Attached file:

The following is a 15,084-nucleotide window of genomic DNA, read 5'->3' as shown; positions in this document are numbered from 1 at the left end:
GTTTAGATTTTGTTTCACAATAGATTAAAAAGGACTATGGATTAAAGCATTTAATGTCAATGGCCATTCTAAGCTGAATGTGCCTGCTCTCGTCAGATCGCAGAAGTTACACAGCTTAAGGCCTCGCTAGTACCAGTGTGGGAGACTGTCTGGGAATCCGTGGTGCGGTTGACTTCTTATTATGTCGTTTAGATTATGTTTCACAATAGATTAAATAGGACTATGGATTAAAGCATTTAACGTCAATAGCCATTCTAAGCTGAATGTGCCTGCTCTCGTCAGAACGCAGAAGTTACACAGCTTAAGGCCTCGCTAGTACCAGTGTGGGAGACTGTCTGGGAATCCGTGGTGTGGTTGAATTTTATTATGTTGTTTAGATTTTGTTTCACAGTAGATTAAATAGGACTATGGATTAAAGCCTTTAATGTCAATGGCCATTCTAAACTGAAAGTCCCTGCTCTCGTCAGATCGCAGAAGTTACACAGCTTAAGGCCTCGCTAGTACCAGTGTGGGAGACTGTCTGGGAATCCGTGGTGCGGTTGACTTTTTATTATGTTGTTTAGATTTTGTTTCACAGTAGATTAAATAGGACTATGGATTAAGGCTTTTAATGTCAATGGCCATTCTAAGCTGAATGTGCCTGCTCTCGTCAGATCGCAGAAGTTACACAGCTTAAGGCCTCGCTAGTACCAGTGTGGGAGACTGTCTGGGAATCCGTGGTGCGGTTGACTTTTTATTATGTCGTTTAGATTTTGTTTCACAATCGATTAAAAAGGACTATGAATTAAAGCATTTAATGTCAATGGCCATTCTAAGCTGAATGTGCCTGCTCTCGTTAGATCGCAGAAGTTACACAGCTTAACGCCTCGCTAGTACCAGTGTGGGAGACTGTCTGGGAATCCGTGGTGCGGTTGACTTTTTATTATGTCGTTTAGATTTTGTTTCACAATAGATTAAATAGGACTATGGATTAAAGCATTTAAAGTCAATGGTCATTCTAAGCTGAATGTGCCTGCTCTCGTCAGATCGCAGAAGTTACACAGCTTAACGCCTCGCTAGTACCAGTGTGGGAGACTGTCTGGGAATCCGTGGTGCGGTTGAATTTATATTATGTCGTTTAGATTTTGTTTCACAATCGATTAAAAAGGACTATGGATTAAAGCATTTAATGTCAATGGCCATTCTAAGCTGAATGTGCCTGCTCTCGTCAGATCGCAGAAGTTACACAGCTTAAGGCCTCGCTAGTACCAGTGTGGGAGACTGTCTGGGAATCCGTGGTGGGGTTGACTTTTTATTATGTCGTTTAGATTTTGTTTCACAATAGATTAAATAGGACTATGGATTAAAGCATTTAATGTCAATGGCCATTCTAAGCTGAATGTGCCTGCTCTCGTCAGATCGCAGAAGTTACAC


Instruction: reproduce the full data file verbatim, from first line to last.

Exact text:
The following is a 15,084-nucleotide window of genomic DNA, read 5'->3' as shown; positions in this document are numbered from 1 at the left end:
GTTTAGATTTTGTTTCACAATAGATTAAAAAGGACTATGGATTAAAGCATTTAATGTCAATGGCCATTCTAAGCTGAATGTGCCTGCTCTCGTCAGATCGCAGAAGTTACACAGCTTAAGGCCTCGCTAGTACCAGTGTGGGAGACTGTCTGGGAATCCGTGGTGCGGTTGACTTCTTATTATGTCGTTTAGATTATGTTTCACAATAGATTAAATAGGACTATGGATTAAAGCATTTAACGTCAATAGCCATTCTAAGCTGAATGTGCCTGCTCTCGTCAGAACGCAGAAGTTACACAGCTTAAGGCCTCGCTAGTACCAGTGTGGGAGACTGTCTGGGAATCCGTGGTGTGGTTGAATTTTATTATGTTGTTTAGATTTTGTTTCACAGTAGATTAAATAGGACTATGGATTAAAGCCTTTAATGTCAATGGCCATTCTAAACTGAAAGTCCCTGCTCTCGTCAGATCGCAGAAGTTACACAGCTTAAGGCCTCGCTAGTACCAGTGTGGGAGACTGTCTGGGAATCCGTGGTGCGGTTGACTTTTTATTATGTTGTTTAGATTTTGTTTCACAGTAGATTAAATAGGACTATGGATTAAGGCTTTTAATGTCAATGGCCATTCTAAGCTGAATGTGCCTGCTCTCGTCAGATCGCAGAAGTTACACAGCTTAAGGCCTCGCTAGTACCAGTGTGGGAGACTGTCTGGGAATCCGTGGTGCGGTTGACTTTTTATTATGTCGTTTAGATTTTGTTTCACAATCGATTAAAAAGGACTATGAATTAAAGCATTTAATGTCAATGGCCATTCTAAGCTGAATGTGCCTGCTCTCGTTAGATCGCAGAAGTTACACAGCTTAACGCCTCGCTAGTACCAGTGTGGGAGACTGTCTGGGAATCCGTGGTGCGGTTGACTTTTTATTATGTCGTTTAGATTTTGTTTCACAATAGATTAAATAGGACTATGGATTAAAGCATTTAAAGTCAATGGTCATTCTAAGCTGAATGTGCCTGCTCTCGTCAGATCGCAGAAGTTACACAGCTTAACGCCTCGCTAGTACCAGTGTGGGAGACTGTCTGGGAATCCGTGGTGCGGTTGAATTTATATTATGTCGTTTAGATTTTGTTTCACAATCGATTAAAAAGGACTATGGATTAAAGCATTTAATGTCAATGGCCATTCTAAGCTGAATGTGCCTGCTCTCGTCAGATCGCAGAAGTTACACAGCTTAAGGCCTCGCTAGTACCAGTGTGGGAGACTGTCTGGGAATCCGTGGTGGGGTTGACTTTTTATTATGTCGTTTAGATTTTGTTTCACAATAGATTAAATAGGACTATGGATTAAAGCATTTAATGTCAATGGCCATTCTAAGCTGAATGTGCCTGCTCTCGTCAGATCGCAGAAGTTACAC